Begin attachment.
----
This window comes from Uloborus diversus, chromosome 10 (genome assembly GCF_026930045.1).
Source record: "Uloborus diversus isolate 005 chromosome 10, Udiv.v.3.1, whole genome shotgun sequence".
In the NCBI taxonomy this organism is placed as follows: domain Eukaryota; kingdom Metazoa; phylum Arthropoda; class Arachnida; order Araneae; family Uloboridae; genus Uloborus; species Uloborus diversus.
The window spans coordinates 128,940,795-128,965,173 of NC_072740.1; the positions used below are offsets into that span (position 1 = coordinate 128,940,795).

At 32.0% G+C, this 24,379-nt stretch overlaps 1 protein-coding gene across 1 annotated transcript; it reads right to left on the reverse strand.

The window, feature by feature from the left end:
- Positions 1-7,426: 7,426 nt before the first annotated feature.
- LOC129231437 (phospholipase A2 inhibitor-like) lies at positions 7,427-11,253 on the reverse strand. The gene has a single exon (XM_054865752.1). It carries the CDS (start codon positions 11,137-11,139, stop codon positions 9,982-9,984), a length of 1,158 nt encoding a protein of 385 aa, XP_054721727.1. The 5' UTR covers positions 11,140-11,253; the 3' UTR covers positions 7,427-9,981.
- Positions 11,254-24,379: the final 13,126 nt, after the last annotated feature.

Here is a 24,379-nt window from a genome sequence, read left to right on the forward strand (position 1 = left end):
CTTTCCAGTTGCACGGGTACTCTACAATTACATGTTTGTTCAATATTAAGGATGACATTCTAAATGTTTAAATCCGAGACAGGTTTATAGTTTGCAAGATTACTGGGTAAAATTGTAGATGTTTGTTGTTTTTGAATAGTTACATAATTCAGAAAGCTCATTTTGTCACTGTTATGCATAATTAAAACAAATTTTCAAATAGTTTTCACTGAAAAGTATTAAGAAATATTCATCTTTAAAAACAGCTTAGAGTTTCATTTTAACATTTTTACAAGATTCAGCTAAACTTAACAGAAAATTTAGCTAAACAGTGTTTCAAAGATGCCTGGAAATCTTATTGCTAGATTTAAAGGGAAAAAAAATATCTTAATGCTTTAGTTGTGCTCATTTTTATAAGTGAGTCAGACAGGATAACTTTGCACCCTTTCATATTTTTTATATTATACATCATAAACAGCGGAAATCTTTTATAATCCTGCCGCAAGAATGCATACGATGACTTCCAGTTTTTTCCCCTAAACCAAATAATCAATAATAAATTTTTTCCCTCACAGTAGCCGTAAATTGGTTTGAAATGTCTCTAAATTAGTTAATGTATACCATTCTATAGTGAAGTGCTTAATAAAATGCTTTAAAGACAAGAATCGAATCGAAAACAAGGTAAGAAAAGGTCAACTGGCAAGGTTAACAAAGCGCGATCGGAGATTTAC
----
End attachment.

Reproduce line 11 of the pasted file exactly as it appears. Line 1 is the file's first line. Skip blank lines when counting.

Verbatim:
CTTTCCAGTTGCACGGGTACTCTACAATTACATGTTTGTTCAATATTAAGGATGACATTCTAAATGTTTAAATCCGAGACAGGTTTATAGTTTGCAAGATTACTGGGTAAAATTGTAGATGTTTGTTGTTTTTGAATAGTTACATAATTCAGAAAGCTCATTTTGTCACTGTTATGCATAATTAAAACAAATTTTCAAATAGTTTTCACTGAAAAGTATTAAGAAATATTCATCTTTAAAAACAGCTTAGAGTTTCATTTTAACATTTTTACAAGATTCAGCTAAACTTAACAGAAAATTTAGCTAAACAGTGTTTCAAAGATGCCTGGAAATCTTATTGCTAGATTTAAAGGGAAAAAAAATATCTTAATGCTTTAGTTGTGCTCATTTTTATAAGTGAGTCAGACAGGATAACTTTGCACCCTTTCATATTTTTTATATTATACATCATAAACAGCGGAAATCTTTTATAATCCTGCCGCAAGAATGCATACGATGACTTCCAGTTTTTTCCCCTAAACCAAATAATCAATAATAAATTTTTTCCCTCACAGTAGCCGTAAATTGGTTTGAAATGTCTCTAAATTAGTTAATGTATACCATTCTATAGTGAAGTGCTTAATAAAATGCTTTAAAGACAAGAATCGAATCGAAAACAAGGTAAGAAAAGGTCAACTGGCAAGGTTAACAAAGCGCGATCGGAGATTTAC